Job characteristics among working parents: Differences by race, ethnicity and nativity researchers receive award from Bureau of Labor Statistics for work on parental job characteristics
Alison Earle,
Kimberly Geronimo,
Published: 05.01.2014 Updated: 12.09.2022 researchers received the Lawrence R. Klein Award for their paper, "Job characteristics among working parents: Differences by race, ethnicity, and nativity." This award honors the best articles appearing in the Bureau of Labor Statistics’ Monthly Labor Review.

The article uses 2007–2011 Annual Social and Economic Supplement Current Population Survey data to determine minority and/or foreign-born parents’ access to jobs that allow them to invest in their children’s development. Specifically, it looks at whether parents’ jobs offer a basic economic security wage, health insurance coverage and pension plan, because these job characteristics may influence the health, wellbeing and resources of working families and children.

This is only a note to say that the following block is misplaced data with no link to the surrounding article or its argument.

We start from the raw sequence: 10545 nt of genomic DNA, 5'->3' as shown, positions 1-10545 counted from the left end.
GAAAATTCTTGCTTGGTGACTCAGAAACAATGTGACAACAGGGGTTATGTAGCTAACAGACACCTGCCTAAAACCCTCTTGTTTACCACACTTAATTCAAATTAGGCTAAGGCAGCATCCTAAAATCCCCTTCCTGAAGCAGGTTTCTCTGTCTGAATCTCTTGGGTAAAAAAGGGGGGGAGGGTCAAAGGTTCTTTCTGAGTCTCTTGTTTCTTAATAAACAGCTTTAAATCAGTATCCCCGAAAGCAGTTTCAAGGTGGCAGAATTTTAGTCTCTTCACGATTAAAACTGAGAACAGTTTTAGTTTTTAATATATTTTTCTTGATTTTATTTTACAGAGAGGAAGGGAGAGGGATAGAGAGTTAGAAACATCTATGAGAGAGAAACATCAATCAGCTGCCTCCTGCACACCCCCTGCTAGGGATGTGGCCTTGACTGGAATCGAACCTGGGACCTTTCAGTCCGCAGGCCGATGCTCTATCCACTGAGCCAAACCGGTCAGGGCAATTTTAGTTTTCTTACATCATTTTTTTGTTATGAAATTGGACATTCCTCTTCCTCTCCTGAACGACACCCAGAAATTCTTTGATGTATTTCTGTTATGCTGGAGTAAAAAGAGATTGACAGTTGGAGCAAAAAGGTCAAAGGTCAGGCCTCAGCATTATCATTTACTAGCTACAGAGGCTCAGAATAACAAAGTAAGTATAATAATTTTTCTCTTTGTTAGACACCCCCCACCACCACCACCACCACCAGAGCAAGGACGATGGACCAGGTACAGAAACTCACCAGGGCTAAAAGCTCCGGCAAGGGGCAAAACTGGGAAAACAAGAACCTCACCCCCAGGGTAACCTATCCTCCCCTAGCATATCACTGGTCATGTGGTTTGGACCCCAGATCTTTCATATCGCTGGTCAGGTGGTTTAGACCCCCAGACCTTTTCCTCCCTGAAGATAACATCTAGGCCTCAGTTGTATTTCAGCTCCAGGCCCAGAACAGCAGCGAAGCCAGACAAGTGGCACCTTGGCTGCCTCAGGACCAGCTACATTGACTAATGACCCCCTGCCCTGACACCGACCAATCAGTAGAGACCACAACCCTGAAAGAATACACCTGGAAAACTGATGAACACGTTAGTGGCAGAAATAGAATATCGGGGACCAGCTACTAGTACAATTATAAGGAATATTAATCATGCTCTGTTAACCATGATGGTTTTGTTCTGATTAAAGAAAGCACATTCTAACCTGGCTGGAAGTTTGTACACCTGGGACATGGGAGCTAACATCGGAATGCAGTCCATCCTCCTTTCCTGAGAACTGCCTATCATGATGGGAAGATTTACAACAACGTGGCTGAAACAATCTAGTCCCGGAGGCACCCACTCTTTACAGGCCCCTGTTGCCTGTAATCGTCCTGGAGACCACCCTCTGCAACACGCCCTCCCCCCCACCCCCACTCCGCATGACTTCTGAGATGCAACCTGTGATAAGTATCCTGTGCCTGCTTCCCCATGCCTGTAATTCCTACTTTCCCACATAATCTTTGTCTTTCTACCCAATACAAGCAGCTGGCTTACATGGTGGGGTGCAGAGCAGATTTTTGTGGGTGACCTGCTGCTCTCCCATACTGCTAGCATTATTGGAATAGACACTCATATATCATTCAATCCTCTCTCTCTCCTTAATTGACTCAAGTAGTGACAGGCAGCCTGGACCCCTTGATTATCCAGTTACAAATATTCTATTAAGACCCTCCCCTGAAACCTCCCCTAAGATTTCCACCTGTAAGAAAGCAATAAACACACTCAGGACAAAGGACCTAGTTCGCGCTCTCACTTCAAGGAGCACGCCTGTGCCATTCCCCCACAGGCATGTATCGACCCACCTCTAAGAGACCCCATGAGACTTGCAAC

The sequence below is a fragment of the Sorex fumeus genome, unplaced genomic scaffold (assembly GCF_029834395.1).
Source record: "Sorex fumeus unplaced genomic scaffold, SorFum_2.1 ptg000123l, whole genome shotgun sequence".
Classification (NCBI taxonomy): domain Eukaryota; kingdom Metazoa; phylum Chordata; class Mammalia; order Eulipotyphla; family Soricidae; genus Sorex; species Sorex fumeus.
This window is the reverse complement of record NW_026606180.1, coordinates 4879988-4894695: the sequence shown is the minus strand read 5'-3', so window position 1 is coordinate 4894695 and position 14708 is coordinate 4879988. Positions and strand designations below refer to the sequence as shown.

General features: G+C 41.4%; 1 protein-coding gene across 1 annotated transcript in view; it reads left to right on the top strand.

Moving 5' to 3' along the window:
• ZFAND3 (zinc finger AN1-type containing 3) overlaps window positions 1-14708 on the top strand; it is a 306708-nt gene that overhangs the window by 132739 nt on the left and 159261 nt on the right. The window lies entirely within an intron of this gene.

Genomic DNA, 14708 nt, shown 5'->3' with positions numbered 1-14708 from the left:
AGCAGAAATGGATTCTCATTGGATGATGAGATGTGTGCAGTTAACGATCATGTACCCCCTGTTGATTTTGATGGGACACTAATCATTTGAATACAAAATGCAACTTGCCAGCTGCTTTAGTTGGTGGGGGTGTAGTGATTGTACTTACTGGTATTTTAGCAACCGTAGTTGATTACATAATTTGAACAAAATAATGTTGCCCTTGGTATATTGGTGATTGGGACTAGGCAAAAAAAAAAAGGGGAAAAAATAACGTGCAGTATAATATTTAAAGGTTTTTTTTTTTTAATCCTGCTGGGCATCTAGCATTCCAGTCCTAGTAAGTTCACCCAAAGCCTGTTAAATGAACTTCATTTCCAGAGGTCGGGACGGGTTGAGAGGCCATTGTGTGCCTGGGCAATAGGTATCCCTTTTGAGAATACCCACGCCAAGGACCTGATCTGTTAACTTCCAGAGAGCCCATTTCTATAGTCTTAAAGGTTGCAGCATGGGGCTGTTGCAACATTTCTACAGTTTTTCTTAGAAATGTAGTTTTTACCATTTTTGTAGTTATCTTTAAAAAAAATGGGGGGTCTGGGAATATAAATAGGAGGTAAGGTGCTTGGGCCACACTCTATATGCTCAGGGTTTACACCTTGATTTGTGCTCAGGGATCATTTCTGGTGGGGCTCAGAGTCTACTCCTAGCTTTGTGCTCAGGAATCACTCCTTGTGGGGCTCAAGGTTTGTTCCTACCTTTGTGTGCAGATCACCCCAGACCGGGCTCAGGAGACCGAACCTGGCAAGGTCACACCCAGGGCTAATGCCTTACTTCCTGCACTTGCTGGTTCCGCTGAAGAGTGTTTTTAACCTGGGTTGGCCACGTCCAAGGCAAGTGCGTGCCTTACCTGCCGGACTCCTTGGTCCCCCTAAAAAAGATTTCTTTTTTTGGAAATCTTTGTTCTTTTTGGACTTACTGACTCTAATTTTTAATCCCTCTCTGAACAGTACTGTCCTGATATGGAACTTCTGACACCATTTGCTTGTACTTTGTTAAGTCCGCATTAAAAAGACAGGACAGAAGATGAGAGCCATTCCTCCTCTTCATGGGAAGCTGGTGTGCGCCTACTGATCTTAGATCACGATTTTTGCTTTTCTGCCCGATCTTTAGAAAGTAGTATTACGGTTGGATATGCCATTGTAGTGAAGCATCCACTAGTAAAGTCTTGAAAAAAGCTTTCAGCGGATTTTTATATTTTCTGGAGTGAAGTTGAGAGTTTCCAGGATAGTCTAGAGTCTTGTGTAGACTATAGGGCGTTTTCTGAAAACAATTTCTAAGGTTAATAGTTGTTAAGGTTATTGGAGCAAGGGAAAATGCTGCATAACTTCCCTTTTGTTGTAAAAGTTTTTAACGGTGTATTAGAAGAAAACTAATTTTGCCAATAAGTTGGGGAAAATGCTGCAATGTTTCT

The analysis reveals that foreign-born, Hispanic and black working parents are significantly more likely than U.S.-born, white or Asian working parents to have a job that pays below the basic economic security wage, does not offer health insurance and does not offer a pension plan. Foreign-born Hispanic parents in particular are shown to be significantly disadvantaged in the labor market. Findings suggest that without changes to increase parents’ access to jobs with higher wages and benefits, disparities in children’s wellbeing and development by race and ethnicity and nativity will likely persist.

Headshot of Pamela Joshi
Pamela Joshi
Policy Research Director
Headshot of Dolores Acevedo-Garcia
Dolores Acevedo-Garcia
Director, Professor of Human Development and Social Policy